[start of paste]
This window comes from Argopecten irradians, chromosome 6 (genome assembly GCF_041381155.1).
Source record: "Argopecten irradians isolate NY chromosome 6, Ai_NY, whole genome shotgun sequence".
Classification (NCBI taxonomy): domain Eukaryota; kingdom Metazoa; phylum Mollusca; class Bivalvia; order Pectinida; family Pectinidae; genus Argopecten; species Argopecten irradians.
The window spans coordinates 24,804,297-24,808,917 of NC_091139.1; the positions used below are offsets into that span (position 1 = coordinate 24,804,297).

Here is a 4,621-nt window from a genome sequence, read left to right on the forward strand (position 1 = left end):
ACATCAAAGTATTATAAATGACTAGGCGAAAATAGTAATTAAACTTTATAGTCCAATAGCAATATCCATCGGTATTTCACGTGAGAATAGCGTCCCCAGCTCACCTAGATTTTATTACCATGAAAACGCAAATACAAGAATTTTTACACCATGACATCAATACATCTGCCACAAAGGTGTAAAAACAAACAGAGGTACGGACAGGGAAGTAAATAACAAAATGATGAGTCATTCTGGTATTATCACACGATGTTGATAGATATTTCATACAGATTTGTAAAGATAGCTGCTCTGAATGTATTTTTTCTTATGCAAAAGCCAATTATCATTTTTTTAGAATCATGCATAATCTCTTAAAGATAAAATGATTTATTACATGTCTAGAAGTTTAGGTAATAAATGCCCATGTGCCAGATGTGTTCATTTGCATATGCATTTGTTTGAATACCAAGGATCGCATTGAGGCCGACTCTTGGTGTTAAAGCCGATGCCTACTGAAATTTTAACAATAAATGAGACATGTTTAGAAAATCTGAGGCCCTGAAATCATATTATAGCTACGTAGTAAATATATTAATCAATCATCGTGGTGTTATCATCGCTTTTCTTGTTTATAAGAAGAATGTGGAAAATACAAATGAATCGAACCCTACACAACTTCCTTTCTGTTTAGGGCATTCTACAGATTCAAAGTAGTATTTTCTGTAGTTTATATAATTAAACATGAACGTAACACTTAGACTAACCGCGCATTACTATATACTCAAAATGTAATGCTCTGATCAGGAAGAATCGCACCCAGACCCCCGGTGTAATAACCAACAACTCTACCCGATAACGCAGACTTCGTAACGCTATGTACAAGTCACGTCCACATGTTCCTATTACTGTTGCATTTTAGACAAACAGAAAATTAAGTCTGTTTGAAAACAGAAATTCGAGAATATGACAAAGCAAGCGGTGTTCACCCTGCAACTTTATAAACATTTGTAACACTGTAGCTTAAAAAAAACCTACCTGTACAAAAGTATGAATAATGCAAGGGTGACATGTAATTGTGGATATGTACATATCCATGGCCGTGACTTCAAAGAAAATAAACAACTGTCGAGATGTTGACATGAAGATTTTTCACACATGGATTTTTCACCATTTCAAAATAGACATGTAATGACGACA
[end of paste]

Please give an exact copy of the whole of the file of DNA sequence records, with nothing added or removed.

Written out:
This window comes from Argopecten irradians, chromosome 6 (genome assembly GCF_041381155.1).
Source record: "Argopecten irradians isolate NY chromosome 6, Ai_NY, whole genome shotgun sequence".
Classification (NCBI taxonomy): domain Eukaryota; kingdom Metazoa; phylum Mollusca; class Bivalvia; order Pectinida; family Pectinidae; genus Argopecten; species Argopecten irradians.
The window spans coordinates 24,804,297-24,808,917 of NC_091139.1; the positions used below are offsets into that span (position 1 = coordinate 24,804,297).

Here is a 4,621-nt window from a genome sequence, read left to right on the forward strand (position 1 = left end):
ACATCAAAGTATTATAAATGACTAGGCGAAAATAGTAATTAAACTTTATAGTCCAATAGCAATATCCATCGGTATTTCACGTGAGAATAGCGTCCCCAGCTCACCTAGATTTTATTACCATGAAAACGCAAATACAAGAATTTTTACACCATGACATCAATACATCTGCCACAAAGGTGTAAAAACAAACAGAGGTACGGACAGGGAAGTAAATAACAAAATGATGAGTCATTCTGGTATTATCACACGATGTTGATAGATATTTCATACAGATTTGTAAAGATAGCTGCTCTGAATGTATTTTTTCTTATGCAAAAGCCAATTATCATTTTTTTAGAATCATGCATAATCTCTTAAAGATAAAATGATTTATTACATGTCTAGAAGTTTAGGTAATAAATGCCCATGTGCCAGATGTGTTCATTTGCATATGCATTTGTTTGAATACCAAGGATCGCATTGAGGCCGACTCTTGGTGTTAAAGCCGATGCCTACTGAAATTTTAACAATAAATGAGACATGTTTAGAAAATCTGAGGCCCTGAAATCATATTATAGCTACGTAGTAAATATATTAATCAATCATCGTGGTGTTATCATCGCTTTTCTTGTTTATAAGAAGAATGTGGAAAATACAAATGAATCGAACCCTACACAACTTCCTTTCTGTTTAGGGCATTCTACAGATTCAAAGTAGTATTTTCTGTAGTTTATATAATTAAACATGAACGTAACACTTAGACTAACCGCGCATTACTATATACTCAAAATGTAATGCTCTGATCAGGAAGAATCGCACCCAGACCCCCGGTGTAATAACCAACAACTCTACCCGATAACGCAGACTTCGTAACGCTATGTACAAGTCACGTCCACATGTTCCTATTACTGTTGCATTTTAGACAAACAGAAAATTAAGTCTGTTTGAAAACAGAAATTCGAGAATATGACAAAGCAAGCGGTGTTCACCCTGCAACTTTATAAACATTTGTAACACTGTAGCTTAAAAAAAACCTACCTGTACAAAAGTATGAATAATGCAAGGGTGACATGTAATTGTGGATATGTACATATCCATGGCCGTGACTTCAAAGAAAATAAACAACTGTCGAGATGTTGACATGAAGATTTTTCACACATGGATTTTTCACCATTTCAAAATAGACATGTAATGACGACA